Working on Problems in Your Team

Working on Problems in Your Team

The escalation of anger in ‘hot’ situations in the team can be easily prevented, if a system for discussing contentious issues is in place. In this blog post, we will discuss how to work effectively on the problem. Specifically, we will tackle constructive disagreement, negotiation tips, building a consensus and identifying solutions.

Using Constructive Disagreement

There is nothing wrong with disagreement. No two people are completely similar, therefore it’s inevitable that they would disagree on at least one issue. There’s also nothing wrong in having a position and defending it.

To make the most of a disagreement, you have to keep it constructive. The following are some of the elements of a constructive disagreement:

Solution-focus. The disagreement aims to find a workable compromise at the end of the discussion.

Mutual Respect. Even if the two parties do not agree with one another, courtesy is always a priority.

Win-Win Solution. Constructive disagreement is not geared towards getting the “one-up” on the other person. The premium is always on finding a solution that has benefits for both parties.

Reasonable Concessions. More often than not, a win-win solution means you won’t get your way completely. Some degree of sacrifice is necessary to meet the other person halfway. In constructive disagreement, parties are open to making reasonable concessions for the negotiation to move forward.

Learning-Focus. Parties in constructive disagreement see conflicts as opportunities to get feedback on how well a system works, so that necessary changes can be made. They also see it as a challenge to be flexible and creative in coming up with solutions for everyone’s gain.

Negotiation Tips

Negotiations are sometimes a necessary part of arriving at a solution. When two parties are in a disagreement, there has to be a process that would surface areas of bargaining. When a team member is given the opportunity to present his side and argue for his or her interests, anger is less likely to escalate.

The following are some tips on negotiation during a conflict:

Context is an important element in the negotiation process. The location of the meeting, the physical arrangement of room, as well as the time the meeting is held can positively or negatively influence the participants’ ability to listen and discern. For example, negotiations held in a noisy auditorium immediately after a stressful day can make participants irritable and less likely to compromise.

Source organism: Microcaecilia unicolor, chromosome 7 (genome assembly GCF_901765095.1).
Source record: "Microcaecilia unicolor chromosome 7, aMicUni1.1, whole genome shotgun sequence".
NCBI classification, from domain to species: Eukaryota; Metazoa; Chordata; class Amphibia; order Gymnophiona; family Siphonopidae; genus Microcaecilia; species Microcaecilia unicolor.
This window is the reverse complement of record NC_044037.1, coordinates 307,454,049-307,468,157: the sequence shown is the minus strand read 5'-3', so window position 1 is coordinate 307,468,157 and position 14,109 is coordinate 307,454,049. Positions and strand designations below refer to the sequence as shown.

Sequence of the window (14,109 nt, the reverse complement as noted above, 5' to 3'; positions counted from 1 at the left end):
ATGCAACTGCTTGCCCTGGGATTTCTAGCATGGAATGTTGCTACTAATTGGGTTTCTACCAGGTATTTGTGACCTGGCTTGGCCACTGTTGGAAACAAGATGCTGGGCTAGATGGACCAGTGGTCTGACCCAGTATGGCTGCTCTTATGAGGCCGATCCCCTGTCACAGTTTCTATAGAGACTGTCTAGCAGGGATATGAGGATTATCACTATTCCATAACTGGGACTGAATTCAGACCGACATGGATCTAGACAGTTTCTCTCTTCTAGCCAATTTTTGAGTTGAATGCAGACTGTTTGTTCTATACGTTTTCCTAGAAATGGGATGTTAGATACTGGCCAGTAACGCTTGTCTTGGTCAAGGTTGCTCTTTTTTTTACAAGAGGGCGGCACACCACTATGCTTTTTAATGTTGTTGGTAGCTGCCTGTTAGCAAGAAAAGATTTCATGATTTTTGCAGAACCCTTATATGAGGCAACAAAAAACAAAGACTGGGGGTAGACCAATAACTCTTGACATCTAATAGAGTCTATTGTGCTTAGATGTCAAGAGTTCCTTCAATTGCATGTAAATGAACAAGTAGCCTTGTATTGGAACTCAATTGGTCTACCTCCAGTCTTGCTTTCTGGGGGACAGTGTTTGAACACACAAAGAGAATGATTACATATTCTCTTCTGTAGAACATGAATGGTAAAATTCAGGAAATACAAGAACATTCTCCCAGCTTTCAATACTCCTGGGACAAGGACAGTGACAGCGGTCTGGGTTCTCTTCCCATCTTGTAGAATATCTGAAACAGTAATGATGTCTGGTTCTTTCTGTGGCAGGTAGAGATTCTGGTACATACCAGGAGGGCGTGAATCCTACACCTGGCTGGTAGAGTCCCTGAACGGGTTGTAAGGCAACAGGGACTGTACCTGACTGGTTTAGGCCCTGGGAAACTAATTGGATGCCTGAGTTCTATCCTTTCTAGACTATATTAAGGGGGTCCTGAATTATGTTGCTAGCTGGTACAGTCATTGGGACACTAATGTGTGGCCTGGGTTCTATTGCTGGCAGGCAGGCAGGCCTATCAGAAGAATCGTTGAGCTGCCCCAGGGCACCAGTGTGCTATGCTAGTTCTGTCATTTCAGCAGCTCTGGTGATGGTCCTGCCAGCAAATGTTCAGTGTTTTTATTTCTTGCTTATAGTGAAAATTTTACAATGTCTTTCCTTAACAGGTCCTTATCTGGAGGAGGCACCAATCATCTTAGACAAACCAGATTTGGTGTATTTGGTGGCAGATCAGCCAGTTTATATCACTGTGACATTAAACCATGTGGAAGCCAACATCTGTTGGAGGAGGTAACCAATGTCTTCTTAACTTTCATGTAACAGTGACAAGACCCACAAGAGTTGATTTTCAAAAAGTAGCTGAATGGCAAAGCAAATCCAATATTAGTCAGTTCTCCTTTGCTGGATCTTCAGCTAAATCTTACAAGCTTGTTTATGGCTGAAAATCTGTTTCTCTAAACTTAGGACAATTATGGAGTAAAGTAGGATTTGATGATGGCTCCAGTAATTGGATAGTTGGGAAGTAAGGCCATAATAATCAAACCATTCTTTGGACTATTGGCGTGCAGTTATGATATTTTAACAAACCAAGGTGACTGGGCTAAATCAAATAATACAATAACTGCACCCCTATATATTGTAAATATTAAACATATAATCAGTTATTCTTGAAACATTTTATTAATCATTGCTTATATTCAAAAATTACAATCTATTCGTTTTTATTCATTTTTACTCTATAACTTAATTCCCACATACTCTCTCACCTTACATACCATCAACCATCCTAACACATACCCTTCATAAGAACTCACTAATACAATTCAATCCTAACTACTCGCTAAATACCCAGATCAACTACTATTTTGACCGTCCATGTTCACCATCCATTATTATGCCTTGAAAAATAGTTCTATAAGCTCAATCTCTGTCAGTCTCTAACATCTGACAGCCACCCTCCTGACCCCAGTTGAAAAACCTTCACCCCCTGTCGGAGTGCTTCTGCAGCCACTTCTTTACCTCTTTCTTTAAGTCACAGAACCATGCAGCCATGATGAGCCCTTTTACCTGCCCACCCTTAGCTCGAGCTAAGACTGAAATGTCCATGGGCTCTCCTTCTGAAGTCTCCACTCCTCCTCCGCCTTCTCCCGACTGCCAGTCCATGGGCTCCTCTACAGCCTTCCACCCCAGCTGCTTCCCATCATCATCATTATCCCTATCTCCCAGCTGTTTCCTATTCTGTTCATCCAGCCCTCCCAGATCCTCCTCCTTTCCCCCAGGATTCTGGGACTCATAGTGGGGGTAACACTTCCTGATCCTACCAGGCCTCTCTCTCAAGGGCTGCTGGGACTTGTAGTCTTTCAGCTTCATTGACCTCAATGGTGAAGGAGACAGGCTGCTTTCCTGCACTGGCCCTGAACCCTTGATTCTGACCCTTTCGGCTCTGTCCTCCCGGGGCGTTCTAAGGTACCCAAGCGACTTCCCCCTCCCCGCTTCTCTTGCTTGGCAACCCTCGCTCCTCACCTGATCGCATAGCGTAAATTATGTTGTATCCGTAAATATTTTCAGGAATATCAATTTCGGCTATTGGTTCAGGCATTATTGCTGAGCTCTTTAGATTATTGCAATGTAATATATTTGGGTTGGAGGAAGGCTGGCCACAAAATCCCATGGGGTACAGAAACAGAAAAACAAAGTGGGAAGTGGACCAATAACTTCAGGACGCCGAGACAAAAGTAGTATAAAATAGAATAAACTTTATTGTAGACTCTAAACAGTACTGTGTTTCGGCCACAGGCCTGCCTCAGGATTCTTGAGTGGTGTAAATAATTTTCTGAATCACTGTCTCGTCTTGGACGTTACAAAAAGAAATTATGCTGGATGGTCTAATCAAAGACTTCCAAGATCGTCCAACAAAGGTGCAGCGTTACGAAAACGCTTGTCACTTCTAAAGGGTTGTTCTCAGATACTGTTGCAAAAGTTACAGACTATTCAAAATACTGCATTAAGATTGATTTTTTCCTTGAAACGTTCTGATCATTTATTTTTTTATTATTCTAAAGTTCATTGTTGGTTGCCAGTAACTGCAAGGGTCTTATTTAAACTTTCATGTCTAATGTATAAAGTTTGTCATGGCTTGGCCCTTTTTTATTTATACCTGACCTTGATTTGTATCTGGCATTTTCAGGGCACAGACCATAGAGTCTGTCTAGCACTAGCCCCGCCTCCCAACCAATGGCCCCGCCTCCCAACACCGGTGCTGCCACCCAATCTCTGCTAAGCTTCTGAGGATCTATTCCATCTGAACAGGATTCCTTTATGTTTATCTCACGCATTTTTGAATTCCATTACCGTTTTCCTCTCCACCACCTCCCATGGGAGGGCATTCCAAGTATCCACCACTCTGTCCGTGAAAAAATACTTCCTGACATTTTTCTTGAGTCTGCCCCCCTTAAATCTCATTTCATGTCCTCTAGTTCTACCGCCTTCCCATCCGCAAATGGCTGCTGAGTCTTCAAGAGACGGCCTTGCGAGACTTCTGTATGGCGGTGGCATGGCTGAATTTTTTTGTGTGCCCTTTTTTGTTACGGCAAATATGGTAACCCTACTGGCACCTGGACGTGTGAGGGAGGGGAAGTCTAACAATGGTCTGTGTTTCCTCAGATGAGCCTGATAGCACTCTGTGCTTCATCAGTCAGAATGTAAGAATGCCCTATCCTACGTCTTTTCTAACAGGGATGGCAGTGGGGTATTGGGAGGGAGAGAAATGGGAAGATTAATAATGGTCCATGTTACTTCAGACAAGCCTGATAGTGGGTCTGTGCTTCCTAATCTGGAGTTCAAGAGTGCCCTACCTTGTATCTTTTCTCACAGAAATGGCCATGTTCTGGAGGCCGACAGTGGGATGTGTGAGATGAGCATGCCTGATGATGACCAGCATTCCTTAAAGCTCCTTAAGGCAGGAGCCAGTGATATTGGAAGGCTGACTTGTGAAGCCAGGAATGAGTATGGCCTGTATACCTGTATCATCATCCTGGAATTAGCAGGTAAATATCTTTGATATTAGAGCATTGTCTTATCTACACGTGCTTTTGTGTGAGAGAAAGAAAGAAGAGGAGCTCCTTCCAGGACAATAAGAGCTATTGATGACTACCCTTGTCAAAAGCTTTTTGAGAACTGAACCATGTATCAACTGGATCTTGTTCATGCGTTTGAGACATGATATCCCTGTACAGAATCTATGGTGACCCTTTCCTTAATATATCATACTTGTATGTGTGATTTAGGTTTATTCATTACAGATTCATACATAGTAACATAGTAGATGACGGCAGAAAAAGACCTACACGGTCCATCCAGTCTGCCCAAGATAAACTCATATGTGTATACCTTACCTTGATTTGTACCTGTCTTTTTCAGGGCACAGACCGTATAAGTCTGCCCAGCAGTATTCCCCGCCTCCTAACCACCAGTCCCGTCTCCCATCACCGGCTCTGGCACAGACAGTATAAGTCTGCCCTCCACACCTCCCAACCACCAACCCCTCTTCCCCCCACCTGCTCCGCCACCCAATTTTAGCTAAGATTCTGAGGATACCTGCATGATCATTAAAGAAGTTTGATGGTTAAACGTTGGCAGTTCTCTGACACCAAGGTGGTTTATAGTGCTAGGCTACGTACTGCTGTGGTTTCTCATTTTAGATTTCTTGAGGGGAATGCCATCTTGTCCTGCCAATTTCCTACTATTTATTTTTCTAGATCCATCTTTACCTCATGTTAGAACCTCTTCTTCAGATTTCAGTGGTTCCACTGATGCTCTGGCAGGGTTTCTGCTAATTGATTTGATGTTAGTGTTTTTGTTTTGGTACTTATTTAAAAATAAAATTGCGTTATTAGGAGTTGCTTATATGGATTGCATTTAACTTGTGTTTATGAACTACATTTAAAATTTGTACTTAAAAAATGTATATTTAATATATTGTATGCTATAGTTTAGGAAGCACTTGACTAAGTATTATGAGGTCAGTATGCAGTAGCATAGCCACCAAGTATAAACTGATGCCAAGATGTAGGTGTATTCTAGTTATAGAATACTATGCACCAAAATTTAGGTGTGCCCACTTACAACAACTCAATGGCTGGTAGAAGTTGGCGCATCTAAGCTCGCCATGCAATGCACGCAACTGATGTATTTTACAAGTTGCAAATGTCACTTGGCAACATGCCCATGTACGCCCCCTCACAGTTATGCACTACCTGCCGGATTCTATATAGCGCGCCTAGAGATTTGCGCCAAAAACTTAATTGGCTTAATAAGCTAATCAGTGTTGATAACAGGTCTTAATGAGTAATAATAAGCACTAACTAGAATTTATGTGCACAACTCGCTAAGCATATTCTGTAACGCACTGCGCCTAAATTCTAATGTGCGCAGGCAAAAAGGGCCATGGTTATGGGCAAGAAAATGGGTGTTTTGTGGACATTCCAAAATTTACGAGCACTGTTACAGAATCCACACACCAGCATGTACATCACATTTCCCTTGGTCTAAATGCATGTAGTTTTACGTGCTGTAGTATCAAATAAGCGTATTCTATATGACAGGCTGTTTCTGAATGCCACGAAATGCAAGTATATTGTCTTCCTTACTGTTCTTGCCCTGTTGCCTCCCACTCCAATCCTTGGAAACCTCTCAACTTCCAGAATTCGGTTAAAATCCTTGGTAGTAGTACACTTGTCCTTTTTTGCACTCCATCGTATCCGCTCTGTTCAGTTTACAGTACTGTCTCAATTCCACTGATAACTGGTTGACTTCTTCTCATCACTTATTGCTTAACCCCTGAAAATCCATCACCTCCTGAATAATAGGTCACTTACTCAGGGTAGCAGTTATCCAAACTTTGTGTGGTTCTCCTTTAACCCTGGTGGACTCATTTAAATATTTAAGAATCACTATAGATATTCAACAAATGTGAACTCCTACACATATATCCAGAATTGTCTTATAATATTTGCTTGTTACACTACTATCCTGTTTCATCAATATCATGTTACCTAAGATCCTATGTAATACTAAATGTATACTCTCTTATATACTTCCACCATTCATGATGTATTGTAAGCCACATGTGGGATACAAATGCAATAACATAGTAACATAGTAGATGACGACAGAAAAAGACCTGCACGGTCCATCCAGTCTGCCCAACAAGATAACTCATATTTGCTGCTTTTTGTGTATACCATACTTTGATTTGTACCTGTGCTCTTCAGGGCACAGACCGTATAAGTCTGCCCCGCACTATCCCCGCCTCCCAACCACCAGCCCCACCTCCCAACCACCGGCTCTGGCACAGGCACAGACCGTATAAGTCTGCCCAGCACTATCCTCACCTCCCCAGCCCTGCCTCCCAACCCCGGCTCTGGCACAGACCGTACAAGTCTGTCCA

Before entering a negotiating table, do your research. Stack up on facts to back up your position, and anticipate the other party’s position. Having the right information can make the negotiation process run faster and more efficiently.

Make sure that you state your needs and interests in a way that is not open to misinterpretation. Speak in a calm and controlled manner. Present arguments without personalization. Remember, your position can only be appreciated if it’s perceived accurately.

It’s important that you pay attention not just to the words you and the other party are saying, but also the manner the discussion is running. For example, was everyone able to speak their position adequately, or is there an individual who dominates the conversation? Are there implicit or explicit coercions happening? Does the other person’s non-verbal behavior show openness and objectivity? All these things influence result, and you want to make sure that you have the most productive negotiation process that you can.

Lastly, enter a negotiation situation with an open mind. Be willing to listen and carefully consider what the other person has to say. Anticipate the possibility that you may have to change your beliefs and assumptions. Make concessions.

Building Consensus

Consensus means unanimous agreement on an area of contention. Arriving at a consensus is the ideal resolution of bargaining. If both parties can find a solution that is agreeable to both of them, then anger can be prevented or reduced.

The following are some tips on how to arrive at a consensus:

  • Focus on interests rather than positions.

Surface the underlying value that makes people take the position they do. For example, the interest behind a request for a salary increase may be financial security. If you can communicate to the other party that you acknowledge this need, and will only offer a position that takes financial security into consideration, then a consensus is more likely to happen.

  • Explore options together.

Consensus is more likely if both parties are actively involved in the solution-making process. This ensures that there is increased communication about each party’s position. It also ensures that resistances are addressed.

  • Increase sameness/ reduce differentiation.

A consensus is more likely if you can emphasize all the things that you and the other party have in common, and minimize all the things that make you different. An increased empathy can make finding common interests easier. It may also reduce psychological barriers to compromise. An example of increasing sameness/ reducing differences is an employer and employee temporary setting aside their position disparity and looking at the problem as two stakeholders in the same organization.